The Burden of College Debt Just Got Bigger

The Burden of College Debt Just Got Bigger

Hemera/Thinkstock(NEW YORK) — There’s no question that carrying a big debt after college can slow down a graduate’s progress in life.However, as reported in The Wall Street Journal, the weight people feel from having to pay off tens of thousands of dollars in loans is much heavier on one’s psychological well-being than anyone previously imagined.Brandon Busteed, executive director of Gallup Education, describes what oppressive college debts means in eight short words, “It’s bad for all aspects of your life.”Busteed, who conducted his poll in conjunction with Purdue University, asked 30,000 college grads from all 50 states to measure their lives in the following five categories: feelings of purpose to their lives, supportive relationships, financial security, a sense of community and physical well-being.They were also asked about their financial situation and loan debt.  People who graduated from 2000 through 2014 with $50,000 or more in unpaid loans rated lower in all five categories than grads who were debt-free.The immediate ramifications from high debt are the need to take a job, perhaps not in one’s field, to pay down the loans; the postponement of getting married and/or buying a house; and stress that affects physical health.Down the road, the inability to save also delays establishing a nest egg for retirement, which only makes people more anxious.Currently, 70 percent of grads are in debt and what’s worse, Busteed says, is that average debt is getting close to $50,000.Follow @ABCNewsRadio Copyright 2014 ABC News Radio

This Cookie Company’s CEO Is 10 Years Old

This Cookie Company’s CEO Is 10 Years Old

iStock/Thinkstock(NEW YORK) — Cory Nieves, a 10-year-old who goes by Mr. Cory, sure knows how to market a product.”My favorite is the chocolate chip,” he told ABC News of the cookies he makes under his company, Mr. Cory’s Cookies. “I come up with all the recipes, and oatmeal raisin has no sugar added.”
He speaks of his expansion plans for the company, including trying to land corporate accounts. Not surprising of a CEO, except this CEO hasn’t even entered the fifth grade yet.
Mr. Cory’s Cookies started in 2009 as a stand selling hot cocoa, cookies, and lemonade, until someone reported his business to the health department.”He was really discouraged and sad, but they also helped him to incorporate the business legally,” Mr. Cory’s mother, Lisa Howard, told ABC News. “Now, he does a lot of events with local car dealerships, hospitals, hair salons, banks and a lot of corporate offices where we live in Englewood, New Jersey.”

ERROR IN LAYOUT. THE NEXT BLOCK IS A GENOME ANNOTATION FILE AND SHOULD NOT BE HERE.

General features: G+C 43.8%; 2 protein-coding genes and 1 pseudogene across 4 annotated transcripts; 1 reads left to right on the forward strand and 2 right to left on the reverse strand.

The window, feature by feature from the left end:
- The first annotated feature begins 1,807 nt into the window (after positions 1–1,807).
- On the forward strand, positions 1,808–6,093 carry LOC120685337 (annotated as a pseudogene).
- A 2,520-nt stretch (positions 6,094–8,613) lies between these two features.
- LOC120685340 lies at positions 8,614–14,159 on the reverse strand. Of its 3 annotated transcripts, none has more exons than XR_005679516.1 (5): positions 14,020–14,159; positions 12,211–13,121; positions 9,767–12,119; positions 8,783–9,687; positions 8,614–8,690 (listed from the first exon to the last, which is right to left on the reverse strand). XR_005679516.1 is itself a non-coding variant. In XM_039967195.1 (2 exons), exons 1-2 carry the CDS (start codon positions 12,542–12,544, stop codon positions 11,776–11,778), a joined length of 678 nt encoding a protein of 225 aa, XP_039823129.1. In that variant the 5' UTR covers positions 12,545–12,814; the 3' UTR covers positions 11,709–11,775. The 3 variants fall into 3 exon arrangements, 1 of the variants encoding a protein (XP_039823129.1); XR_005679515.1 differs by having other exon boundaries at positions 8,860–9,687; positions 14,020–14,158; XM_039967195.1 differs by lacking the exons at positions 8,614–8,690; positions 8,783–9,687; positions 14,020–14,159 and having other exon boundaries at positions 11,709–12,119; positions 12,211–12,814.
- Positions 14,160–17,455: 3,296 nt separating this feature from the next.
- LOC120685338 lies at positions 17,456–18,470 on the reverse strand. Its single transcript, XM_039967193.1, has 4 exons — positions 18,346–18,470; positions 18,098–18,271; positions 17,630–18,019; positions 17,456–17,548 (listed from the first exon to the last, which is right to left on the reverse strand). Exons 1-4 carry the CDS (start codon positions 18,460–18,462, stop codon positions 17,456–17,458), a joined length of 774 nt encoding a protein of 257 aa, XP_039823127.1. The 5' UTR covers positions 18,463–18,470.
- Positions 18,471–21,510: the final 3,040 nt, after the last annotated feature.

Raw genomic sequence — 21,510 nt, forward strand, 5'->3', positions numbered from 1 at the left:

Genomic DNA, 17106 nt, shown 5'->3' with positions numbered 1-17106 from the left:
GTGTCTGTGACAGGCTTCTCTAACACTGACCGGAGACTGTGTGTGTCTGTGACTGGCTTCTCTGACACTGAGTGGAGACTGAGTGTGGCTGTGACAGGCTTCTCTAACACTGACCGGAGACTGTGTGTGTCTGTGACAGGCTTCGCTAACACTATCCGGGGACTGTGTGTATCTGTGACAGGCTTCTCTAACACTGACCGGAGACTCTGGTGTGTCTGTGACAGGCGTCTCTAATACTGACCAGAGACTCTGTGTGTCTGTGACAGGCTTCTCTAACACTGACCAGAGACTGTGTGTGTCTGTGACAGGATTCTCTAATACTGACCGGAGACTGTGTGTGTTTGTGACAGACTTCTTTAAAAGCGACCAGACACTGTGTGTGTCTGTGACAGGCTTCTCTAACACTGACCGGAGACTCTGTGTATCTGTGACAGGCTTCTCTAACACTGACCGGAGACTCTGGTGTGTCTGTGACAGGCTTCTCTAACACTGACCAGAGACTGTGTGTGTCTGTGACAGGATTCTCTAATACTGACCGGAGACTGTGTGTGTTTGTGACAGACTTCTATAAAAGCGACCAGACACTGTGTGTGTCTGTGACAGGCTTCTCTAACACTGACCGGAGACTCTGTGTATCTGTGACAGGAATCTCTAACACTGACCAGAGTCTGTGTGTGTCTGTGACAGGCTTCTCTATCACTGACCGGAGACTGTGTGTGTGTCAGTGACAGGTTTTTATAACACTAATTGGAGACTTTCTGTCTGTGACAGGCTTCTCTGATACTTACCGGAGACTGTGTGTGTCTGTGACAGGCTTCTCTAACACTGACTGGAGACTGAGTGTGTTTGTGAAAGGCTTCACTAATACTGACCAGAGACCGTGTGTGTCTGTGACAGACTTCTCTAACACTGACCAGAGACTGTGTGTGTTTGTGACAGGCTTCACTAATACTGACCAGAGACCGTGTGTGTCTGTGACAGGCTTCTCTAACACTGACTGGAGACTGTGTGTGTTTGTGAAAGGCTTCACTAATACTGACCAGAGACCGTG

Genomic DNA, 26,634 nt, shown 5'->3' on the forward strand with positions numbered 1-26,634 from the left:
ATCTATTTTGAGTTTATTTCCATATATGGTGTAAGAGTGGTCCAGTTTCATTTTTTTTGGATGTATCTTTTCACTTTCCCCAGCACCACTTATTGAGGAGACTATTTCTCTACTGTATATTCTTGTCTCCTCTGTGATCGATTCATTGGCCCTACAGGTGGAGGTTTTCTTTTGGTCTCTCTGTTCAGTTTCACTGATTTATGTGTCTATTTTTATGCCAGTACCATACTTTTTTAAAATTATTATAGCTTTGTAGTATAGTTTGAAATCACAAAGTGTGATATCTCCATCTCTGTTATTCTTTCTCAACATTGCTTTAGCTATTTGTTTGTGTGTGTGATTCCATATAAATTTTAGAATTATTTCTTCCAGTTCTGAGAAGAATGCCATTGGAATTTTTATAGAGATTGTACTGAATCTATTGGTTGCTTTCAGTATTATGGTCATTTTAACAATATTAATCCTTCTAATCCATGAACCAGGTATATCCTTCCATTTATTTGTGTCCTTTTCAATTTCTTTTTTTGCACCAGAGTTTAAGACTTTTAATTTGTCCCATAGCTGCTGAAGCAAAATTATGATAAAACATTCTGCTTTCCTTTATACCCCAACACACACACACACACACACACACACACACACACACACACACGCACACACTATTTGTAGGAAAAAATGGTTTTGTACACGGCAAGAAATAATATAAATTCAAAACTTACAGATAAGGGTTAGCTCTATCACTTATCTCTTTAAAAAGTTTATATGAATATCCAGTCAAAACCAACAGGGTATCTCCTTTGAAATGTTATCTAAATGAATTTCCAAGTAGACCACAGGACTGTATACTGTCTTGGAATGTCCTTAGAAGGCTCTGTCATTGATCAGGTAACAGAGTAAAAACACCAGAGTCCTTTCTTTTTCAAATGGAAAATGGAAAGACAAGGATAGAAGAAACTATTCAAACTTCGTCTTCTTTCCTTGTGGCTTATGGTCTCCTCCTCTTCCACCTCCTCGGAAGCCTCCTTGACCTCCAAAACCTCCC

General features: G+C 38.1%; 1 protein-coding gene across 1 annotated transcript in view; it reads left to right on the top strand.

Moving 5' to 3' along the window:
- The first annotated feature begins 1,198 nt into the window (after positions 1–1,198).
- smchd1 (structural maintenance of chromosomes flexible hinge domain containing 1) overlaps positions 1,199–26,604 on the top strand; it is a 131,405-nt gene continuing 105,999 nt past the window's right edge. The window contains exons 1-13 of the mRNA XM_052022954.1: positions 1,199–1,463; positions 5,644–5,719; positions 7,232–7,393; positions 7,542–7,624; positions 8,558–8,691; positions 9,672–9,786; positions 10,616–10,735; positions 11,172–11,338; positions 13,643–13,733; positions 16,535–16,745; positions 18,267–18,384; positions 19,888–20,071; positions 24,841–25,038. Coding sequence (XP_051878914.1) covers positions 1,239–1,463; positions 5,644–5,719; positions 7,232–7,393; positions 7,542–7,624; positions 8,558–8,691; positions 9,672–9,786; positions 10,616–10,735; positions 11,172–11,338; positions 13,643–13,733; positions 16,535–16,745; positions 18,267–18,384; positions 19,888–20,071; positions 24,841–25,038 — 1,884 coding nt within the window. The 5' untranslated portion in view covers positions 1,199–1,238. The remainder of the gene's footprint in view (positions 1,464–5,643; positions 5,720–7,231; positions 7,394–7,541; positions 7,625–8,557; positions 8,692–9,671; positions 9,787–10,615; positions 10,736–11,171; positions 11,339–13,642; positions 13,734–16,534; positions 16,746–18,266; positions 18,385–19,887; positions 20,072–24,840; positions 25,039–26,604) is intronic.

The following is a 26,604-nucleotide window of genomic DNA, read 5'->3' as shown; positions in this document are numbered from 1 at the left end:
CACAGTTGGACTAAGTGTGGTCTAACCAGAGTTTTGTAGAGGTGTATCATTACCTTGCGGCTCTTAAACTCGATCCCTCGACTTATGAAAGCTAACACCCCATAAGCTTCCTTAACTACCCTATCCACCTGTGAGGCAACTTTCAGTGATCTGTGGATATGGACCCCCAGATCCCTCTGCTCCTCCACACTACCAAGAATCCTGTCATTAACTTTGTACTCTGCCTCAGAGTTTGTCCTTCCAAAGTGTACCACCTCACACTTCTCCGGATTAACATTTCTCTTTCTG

Now that it’s summertime, Mr. Cory’s days are booked solid with events, markets and more. Once school returns, Howard spends her days doing his deliveries.”He loves checking his emails. He’s really ongoing with it. He learns math really well with his business more than in school,” Howard said. “Sometimes, the school he goes to incorporates what he does into the curriculum. The kids love it.”
It’s not strictly business for Mr. Cory though.”He enjoys his kid life with playdates,” said Howard, 28. “As he got older, he would say, ‘I love doing the cookie business, mommy. It makes me happy.’ I figure, at the end of the day, running a business is going to teach him structure, how to be a man, how to take his life seriously, how to have morals.”
Looking ahead, Mr. Cory has a simple mission.”It’s really fun and you get to eat a lot of cookies,” he said. “I just want to make it expand and let everyone have cookies.”
Follow @ABCNewsRadio Copyright 2014 ABC News Radio

Rural Italian Town Offers Homes for One Euro

Rural Italian Town Offers Homes for One Euro

iStock/Thinkstock(ROME) — The depopulation of rural Italy has led the village of Gangi to offer homes for one euro.
The tiny town council is hoping that by putting about 20 homes on the market for the cost of roughly $1.34 in the United States, foreigners will snap up the houses.
Just one hitch: buyers have to promise to renovate the homes.
New owners will have to put down another $6,000 as a guarantee that they will renovate the crumbling houses — money they’ll get back once they do.
The stunning hilltop town was founded in the 12th century, features castles and hiking trails, and is only an hour away from the seaside. While Gangi — in Sicily — is not far from the famed mafia town of Corleone, experts say that organized crime is drawn to major construction projects, not giving new life to small, centuries-old dwellings.
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Six-Year-Olds Have More Tech Knowledge Than Adults, Survey Shows

Six-Year-Olds Have More Tech Knowledge Than Adults, Survey Shows

iStock/Thinkstock(NEW YORK) — Children may be more tech-savy than adults.
A survey of nearly 3,000 adults and kids by Britain’s communications regulator Ofcom found that six-year-olds have more technology knowledge than 45-year-olds.
The survery also reports that, after our teenage years, “digital confidence” begins a slow, long decline.
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Dow Loses 75 Points

Dow Loses 75 Points

iStock/Thinkstock(NEW YORK) — Stocks edged lower in Thursday-afternoon trading as investors remained troubled by escalating tensions between Russia and the West over Ukraine. 
The Dow Jones Industrial Average went down 75.07 points to 16,368.27. The Nasdaq lost 20.08 points, closing at 4,334,.97, while the S&P 500 lost 10.67 points, ending the day at 1,909.57.
Fewer people sought jobless benefits last week, as jobless claims remain at relatively low levels. The Labor Department says weekly applications for unemployment fell 14,000, to a seasonally adjusted 289,000.